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Chemistry
OpenStudy (anonymous):

What conditions cause deviations from the "ideal" gas? Select all that apply. low temperatures high temperatures low pressure high pressure What conditions cause deviations from the "ideal" gas? Select all that apply. low temperatures high temperatures low pressure high pressure @Chemistry

8 years ago
OpenStudy (anonymous):

High pressure and low temperatures.

8 years ago
OpenStudy (anonymous):

Thanks so much I have been stuck on this for awhile. I have a test tomorrow and need some questions answered... Can you answer them for me?

8 years ago
OpenStudy (anonymous):

I can try, post them :)

8 years ago
OpenStudy (anonymous):

1 atm = _____ 1 mm Hg 14.7 mm Hg 76 mm Hg 760 mm Hg

8 years ago
OpenStudy (anonymous):

760 mmHg

8 years ago
OpenStudy (anonymous):

1. diffusion 2. phase equilibrium 3. Boyle's Law 4. solid particles 5. kinetic energy intermingling of one substance in another inverse relationship between volume and pressure vibrate only rate of condensation = rate of evaporation energy of motion

8 years ago
OpenStudy (anonymous):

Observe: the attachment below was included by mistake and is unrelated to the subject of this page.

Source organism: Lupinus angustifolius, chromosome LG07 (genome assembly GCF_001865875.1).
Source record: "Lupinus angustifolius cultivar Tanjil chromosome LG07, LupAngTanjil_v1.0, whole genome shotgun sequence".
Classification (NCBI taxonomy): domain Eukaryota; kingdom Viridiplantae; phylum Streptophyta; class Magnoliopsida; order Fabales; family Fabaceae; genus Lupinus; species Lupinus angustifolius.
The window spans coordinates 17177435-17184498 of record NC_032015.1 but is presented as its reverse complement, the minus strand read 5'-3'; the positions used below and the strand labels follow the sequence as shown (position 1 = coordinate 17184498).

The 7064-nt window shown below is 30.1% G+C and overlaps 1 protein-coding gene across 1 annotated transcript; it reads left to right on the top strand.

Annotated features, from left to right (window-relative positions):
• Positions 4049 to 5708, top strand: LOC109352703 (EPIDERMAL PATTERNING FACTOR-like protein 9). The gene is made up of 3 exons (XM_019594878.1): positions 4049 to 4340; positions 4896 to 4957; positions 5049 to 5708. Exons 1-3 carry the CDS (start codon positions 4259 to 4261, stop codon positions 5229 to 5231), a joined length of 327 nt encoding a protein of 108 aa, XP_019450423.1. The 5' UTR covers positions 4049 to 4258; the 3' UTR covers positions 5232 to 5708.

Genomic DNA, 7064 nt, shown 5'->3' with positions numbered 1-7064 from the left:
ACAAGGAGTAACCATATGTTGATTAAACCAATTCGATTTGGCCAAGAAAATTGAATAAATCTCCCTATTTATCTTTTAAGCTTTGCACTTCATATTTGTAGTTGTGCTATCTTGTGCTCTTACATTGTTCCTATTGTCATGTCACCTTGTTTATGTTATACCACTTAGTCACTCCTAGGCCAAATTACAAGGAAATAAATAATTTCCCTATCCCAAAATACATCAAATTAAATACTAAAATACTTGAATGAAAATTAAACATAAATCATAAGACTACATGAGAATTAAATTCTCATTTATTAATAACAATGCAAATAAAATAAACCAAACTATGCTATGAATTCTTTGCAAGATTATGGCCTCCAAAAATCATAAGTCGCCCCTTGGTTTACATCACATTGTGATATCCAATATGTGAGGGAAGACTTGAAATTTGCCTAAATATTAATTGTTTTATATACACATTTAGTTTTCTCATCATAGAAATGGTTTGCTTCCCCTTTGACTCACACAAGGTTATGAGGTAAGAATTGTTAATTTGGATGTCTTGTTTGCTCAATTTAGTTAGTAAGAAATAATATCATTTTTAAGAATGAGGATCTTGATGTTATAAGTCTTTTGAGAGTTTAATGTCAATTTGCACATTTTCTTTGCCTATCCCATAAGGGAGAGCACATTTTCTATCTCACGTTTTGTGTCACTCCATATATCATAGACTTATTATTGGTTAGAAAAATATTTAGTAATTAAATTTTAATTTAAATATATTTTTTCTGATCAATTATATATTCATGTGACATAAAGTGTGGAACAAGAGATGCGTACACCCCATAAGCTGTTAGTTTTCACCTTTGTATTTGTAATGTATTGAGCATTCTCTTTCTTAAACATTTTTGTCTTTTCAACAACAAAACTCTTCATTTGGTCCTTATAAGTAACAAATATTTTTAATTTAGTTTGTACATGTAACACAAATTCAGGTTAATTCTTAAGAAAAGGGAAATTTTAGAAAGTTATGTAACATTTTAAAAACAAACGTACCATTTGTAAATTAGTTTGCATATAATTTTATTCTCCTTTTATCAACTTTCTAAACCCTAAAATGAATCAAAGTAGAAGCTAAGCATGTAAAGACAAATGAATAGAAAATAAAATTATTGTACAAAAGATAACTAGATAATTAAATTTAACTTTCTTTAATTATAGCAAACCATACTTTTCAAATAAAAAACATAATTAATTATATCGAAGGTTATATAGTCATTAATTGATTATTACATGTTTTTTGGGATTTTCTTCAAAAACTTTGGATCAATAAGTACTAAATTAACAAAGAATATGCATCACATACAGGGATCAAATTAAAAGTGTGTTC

Diffusion = intermingling of one substance in another Phase Equilibrium = rate of condensation = rate of evaporation Boyle's Law = inverse relationship between volume and pressure Solid Particles = vibrate only Kinetic Energy = energy of motion

8 years ago
OpenStudy (anonymous):

Thanks.

8 years ago
OpenStudy (anonymous):

The pressure of an enclosed gas depends on: the number of molecules in a unit volume and their average kinetic energy its chemical composition the altitude about sea level the number of atoms per molecule all of the above

8 years ago
OpenStudy (anonymous):

Boyle's Law represents the relationship of volume as pressure is changed. What are the variables of Boyle's Law? pressure and number of molecules of gas volume and temperature pressure and temperature volume and number of molecules of gas pressure and volume

8 years ago
OpenStudy (anonymous):

Enclosed gas question = all of the above

8 years ago
OpenStudy (anonymous):

Boyle's Law: pressure and volume

8 years ago
OpenStudy (anonymous):

Thanks again.

8 years ago
OpenStudy (anonymous):

No problem.

8 years ago
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